Mike Stone's Liked Comments

Erock: Try the New English Bible, the NIV, or any interlinear translation. *Lots* of people have done translations since the KJV, which is admittedly flawed by scribe's notes, and biased according to the worldview of its day.

WRT to the idea that the bible loves segregation of things, I'd make a couple of points: the first is that the words 'sacred' and 'sin' both have their origins in the word for 'separation'. That which is holy is that which is set aside as having special value. The root of 'sin' goes back to the concept of unnecessary separation. The second is that the kosher law regarding separation of meat and dairy is stated as 'don't cook the calf in the milk of its mother.'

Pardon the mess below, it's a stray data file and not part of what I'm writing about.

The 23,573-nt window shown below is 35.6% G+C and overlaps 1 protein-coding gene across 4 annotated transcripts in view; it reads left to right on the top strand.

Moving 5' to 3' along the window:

These observances are symbolic, and a lot of them don't make sense unless you actually know the historical context. One of the best illustrations I can think of is in Kyle Baker's _King David_, where Saul is telling his son about the point where he lost God's favor. He says something to the effect that he staged a raid on a neighboring village/country and killed everything down to the last woman and child.. the only things he left alive were the cattle. His son says something to the effect of "Oh wow," and Saul says, "I should've killed the cattle."

Baker does a great job of explaining why that makes sense, and I heartily recommend _King David_ to anyone who can find it. Otherwise, ask a rabbi.

Face it, most people in the US can't even give a decent explanation of the sociopolitical forces behind the Revolution or the Civil War. Hell, most can't even explain the net of political alliances that led to WWI, or how the humiliation of Germany made WWII more or less inevitable. Don't presume to expect immediate and transparent understanding of events from two or three millennia ago, in a culture whose mindset was decidedly different from our own.